A printmaker and assemblage artist, John Gutoskey was inspired to return for a Master’s in Fine Art later in life than many of his peers. He’s filled his three years as a graduate student at U-M with a significant list of accomplishments, attributing some of this drive to the fact that he’s a non-traditional student.
While he has seen many M.F.A. students initially struggle with the balance of a program that is split evenly between studio practice and creative and scholarly research, he adjusted to the scholarship aspect of the program by diving in headfirst. “Once I heard about the certificate program in LGBTQ studies, I said ‘Where do I sign up?” He was already making work about gay identity and queer social issues, so it seemed like the perfect fit. As a bonus for John, the Department of Women’s Studies, along with Rackham, offered and oversaw the LGBTQ Studies Certificate. John knew about the incredible international reputation of the Women’s Studies department and the phenomenal faculty, and decided it was just too good an opportunity to pass up. It was also how he heard about the Community of Scholars Fellowship, also co-sponsored by Rackham.
Pursuing an M.F.A. and LGBTQ Certificate simultaneously was a huge challenge in terms of the workload, but the interdisciplinary program created a richness that made graduate school overall an amazing experience. “I feel like I’ve gotten a great education,” he says. “I’m a printmaker, inspired by gay identity and social issues. Through my scholarship at U-M, I can create and explain the art I’ve made in grad school and the work I have been creating for the last twenty years in a more thoughtful and theoretical way.”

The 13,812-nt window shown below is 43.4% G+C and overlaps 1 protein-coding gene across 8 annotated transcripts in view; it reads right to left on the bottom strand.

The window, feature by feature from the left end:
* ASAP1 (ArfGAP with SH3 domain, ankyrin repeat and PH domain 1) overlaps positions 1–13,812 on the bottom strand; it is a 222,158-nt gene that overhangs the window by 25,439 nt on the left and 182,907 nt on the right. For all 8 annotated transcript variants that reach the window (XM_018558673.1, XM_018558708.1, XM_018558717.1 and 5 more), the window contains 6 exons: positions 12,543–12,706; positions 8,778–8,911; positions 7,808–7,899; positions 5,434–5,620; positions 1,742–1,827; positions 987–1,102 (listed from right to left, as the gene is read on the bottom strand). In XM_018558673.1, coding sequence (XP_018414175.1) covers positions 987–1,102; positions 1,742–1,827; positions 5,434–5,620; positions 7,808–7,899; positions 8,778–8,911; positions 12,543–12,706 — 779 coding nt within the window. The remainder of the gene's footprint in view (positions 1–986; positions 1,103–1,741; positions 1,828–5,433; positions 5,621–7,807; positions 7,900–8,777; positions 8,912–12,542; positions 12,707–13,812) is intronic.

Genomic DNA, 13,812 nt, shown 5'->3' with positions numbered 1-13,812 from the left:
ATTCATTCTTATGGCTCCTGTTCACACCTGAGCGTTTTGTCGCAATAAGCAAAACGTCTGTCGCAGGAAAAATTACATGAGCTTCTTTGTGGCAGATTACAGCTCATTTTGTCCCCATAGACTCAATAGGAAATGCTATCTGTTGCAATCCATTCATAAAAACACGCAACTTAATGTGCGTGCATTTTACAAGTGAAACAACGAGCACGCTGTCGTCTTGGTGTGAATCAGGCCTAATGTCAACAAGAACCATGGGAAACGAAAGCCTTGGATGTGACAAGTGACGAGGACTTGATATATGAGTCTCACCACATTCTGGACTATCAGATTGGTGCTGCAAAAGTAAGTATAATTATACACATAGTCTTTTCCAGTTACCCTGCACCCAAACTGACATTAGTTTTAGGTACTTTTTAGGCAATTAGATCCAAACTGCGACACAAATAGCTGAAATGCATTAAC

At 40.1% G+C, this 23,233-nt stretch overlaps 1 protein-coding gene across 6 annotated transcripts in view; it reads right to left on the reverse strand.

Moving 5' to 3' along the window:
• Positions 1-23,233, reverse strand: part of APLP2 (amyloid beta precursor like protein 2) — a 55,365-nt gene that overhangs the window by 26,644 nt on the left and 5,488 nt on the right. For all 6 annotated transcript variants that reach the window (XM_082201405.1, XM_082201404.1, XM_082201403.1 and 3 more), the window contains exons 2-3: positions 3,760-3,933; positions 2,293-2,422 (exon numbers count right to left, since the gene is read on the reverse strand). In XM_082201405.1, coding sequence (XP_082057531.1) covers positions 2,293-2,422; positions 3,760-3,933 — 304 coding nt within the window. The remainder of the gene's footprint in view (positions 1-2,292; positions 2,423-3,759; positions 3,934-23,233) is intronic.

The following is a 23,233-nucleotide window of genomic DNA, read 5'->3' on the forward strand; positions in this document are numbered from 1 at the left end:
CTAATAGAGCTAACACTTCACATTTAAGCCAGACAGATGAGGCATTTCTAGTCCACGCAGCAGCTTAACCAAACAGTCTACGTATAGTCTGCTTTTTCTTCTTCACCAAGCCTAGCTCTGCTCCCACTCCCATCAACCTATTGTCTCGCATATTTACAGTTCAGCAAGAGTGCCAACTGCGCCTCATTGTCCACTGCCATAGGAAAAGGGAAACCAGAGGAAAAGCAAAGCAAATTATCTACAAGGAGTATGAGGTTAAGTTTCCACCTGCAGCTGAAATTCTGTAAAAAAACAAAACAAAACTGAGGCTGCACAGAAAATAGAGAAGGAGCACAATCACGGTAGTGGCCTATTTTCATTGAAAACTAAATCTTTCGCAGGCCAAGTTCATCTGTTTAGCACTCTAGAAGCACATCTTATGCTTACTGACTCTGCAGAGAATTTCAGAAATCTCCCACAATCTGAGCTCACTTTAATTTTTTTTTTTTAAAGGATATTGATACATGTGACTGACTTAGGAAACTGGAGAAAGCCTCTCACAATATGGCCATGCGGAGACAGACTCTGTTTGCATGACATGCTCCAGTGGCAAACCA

John was intrigued by the Community of Scholars (COS) program co-sponsored by Rackham and the Institute for Women and Gender which supports U-M graduate students who are engaged in research, scholarship, or other creative activities that focus on women and/or gender.
“COS was intimidating at first, but such a great opportunity I had to apply,” John says. “I did not consider myself a scholar, as I am, first and foremost, an artist and designer. Luckily for me, COS was also looking for students in master’s degree programs who are doing creative work that focuses on women and gender.” COS ended up being one of the best experiences during his 3 years of graduate school. He attributes his selection as a scholar to the rigorous academics required through the dual Master of Fine Arts and LGBTQ Studies Certificate classes. “No one from Art & Design had been involved for over 8 years, and I think I was able to describe and frame my work through a more scholarly and theoretical lens in the project abstract on the application; I believe this only happened because of the foundation laid through the certificate work in LGBTQ Studies.” During the COS seminars in May and June, he explains that he gained an understanding of other students’ work on women and gender from a wide variety of fields and perspectives. It also helped him to deepen his own scholarship and theory as it related to his M.F.A. thesis writing and then bring those ideas into his studio work.
John hopes to teach once he graduates this May. He also plans to continue to do scholarly and creative research, as well as create new artwork. To see his work, please visit his upcoming show at Work/Ann Arbor Gallery on State Street from March 11th to April 2nd. There will be an opening reception Friday March 14th from 6:30 to 9:30 pm. Check the Stamp’s School of Art & Design website for days and times.